He attributed the reason for his demand to restrict broadcasting the call to prayer through loudspeakers to a personal experience he had lived when he was A guest in a hotel in preparation for a lecture.
He continued that “when he was in the touristic Luxor Governorate, he felt himself surrounded from all directions by the sound of loudspeakers,” and considered that any religious person would not be satisfied with disturbing others, according to him.
Hawass also expressed his admiration for the Egyptian writer and journalist Ibrahim Issa, who had previously demanded that loudspeakers be banned in mosques adjacent to tourist resorts.
Hawass’ talk about raising the call to prayer through loudspeakers was the reason for the attack on him. But his statements were met too The approval of some who saw in it an opportunity to “correct the misconceptions promoted by the Salafis.”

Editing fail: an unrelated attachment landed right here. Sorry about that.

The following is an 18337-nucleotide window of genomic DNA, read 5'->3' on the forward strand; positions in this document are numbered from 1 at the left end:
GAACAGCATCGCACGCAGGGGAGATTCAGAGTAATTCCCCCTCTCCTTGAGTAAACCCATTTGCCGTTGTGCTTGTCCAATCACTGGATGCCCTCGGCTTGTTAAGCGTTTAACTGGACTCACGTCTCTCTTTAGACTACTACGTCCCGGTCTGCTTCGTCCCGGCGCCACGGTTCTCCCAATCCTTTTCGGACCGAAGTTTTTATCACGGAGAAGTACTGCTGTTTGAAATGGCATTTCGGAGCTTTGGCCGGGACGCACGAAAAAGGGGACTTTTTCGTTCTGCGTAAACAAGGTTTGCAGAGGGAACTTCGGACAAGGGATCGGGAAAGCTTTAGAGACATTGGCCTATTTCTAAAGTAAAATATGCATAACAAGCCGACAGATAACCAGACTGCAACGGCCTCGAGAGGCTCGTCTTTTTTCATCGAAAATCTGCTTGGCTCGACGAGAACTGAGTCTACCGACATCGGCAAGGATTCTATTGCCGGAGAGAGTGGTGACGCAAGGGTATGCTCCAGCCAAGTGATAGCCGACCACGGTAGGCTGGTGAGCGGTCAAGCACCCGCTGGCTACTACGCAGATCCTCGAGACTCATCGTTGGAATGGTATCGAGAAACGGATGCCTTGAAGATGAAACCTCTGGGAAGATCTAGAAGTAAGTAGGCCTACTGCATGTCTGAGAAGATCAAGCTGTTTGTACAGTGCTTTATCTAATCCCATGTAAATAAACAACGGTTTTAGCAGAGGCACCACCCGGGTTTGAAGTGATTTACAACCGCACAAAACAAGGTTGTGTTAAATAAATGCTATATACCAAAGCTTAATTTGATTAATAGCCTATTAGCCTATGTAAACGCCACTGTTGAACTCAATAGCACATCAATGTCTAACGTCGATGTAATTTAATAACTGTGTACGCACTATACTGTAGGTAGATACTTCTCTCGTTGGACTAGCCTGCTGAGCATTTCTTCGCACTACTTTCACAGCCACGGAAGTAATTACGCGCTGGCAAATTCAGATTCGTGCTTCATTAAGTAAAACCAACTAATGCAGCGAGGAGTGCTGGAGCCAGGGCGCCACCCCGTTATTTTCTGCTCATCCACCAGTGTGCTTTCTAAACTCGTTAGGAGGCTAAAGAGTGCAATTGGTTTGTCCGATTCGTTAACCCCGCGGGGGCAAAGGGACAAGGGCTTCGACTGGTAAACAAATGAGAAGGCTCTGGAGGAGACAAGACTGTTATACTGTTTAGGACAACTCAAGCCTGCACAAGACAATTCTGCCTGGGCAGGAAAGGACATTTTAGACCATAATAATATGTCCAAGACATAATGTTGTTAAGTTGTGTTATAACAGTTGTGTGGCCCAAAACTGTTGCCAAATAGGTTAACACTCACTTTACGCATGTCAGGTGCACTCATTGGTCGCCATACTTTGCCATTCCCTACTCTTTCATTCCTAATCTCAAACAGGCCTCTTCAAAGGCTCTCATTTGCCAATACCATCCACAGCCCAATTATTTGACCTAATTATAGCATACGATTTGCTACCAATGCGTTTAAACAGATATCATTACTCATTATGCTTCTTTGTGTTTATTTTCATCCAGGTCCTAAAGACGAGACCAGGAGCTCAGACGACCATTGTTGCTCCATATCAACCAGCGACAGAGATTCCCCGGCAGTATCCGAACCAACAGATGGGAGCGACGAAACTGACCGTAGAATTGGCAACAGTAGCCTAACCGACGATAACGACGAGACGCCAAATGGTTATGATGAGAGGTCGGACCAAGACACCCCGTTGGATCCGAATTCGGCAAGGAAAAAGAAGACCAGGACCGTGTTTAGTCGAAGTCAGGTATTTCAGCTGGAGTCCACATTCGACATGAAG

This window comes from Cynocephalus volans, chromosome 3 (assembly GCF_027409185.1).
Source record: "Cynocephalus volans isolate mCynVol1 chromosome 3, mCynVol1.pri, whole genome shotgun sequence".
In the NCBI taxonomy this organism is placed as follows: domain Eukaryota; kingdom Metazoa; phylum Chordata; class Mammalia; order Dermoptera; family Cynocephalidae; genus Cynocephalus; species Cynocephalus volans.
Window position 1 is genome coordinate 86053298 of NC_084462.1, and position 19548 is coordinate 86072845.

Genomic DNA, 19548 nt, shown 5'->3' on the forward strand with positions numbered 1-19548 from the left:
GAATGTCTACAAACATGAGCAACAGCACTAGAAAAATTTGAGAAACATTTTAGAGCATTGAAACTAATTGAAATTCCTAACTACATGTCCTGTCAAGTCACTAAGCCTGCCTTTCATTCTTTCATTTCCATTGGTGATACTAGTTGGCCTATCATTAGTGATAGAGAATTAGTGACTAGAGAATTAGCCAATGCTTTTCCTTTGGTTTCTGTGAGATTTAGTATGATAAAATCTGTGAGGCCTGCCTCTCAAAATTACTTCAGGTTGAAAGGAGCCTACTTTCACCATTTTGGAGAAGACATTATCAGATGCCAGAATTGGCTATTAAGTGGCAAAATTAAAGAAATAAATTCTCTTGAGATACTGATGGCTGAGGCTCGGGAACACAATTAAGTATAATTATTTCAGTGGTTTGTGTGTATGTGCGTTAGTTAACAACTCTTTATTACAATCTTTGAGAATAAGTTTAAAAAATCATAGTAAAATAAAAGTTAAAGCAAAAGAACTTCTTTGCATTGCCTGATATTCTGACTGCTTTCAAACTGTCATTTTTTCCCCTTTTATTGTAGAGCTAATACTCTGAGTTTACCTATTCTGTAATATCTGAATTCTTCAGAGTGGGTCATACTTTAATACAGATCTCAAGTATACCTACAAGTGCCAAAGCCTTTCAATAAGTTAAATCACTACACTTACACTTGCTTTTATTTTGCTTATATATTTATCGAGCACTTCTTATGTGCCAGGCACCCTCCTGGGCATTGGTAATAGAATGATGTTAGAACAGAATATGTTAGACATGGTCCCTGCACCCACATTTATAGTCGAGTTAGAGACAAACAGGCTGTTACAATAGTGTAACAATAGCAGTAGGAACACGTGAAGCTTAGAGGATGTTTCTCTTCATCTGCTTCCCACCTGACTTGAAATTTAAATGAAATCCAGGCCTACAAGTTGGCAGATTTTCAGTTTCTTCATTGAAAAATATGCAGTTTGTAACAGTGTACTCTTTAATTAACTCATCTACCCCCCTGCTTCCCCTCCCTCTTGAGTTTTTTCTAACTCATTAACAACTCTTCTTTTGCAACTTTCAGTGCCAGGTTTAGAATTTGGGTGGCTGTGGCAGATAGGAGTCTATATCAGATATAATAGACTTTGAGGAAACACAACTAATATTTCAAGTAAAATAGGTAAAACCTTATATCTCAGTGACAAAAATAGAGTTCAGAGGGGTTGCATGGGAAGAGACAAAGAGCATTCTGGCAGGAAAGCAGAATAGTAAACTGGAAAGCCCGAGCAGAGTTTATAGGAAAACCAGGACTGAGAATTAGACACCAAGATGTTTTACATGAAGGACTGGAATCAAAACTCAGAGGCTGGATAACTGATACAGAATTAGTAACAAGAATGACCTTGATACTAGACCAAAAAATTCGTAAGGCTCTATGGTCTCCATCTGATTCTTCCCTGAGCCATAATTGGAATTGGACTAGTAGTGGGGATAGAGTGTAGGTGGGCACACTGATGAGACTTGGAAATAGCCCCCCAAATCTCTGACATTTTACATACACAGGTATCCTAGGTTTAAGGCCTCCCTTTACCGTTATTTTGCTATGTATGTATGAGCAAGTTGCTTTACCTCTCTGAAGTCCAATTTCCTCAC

Those who objected to Hawass’s statements described them as “provocative” and demanded an apology.
Other commentators also believe that Hawass’ statements deviated from mentioning the real problems that the tourism sector suffers from .
While others have come to accuse him of insulting “the religious and cultural values in Egypt, which is characterized by its many minarets.” .“
Some do not view the call to prayer as a religious ritual, but rather consider it an authentic cultural manifestation of cities with a long Islamic history. Accordingly, commentators believe that “the tourist usually accepts the call to prayer as part of the features of the country he is visiting.”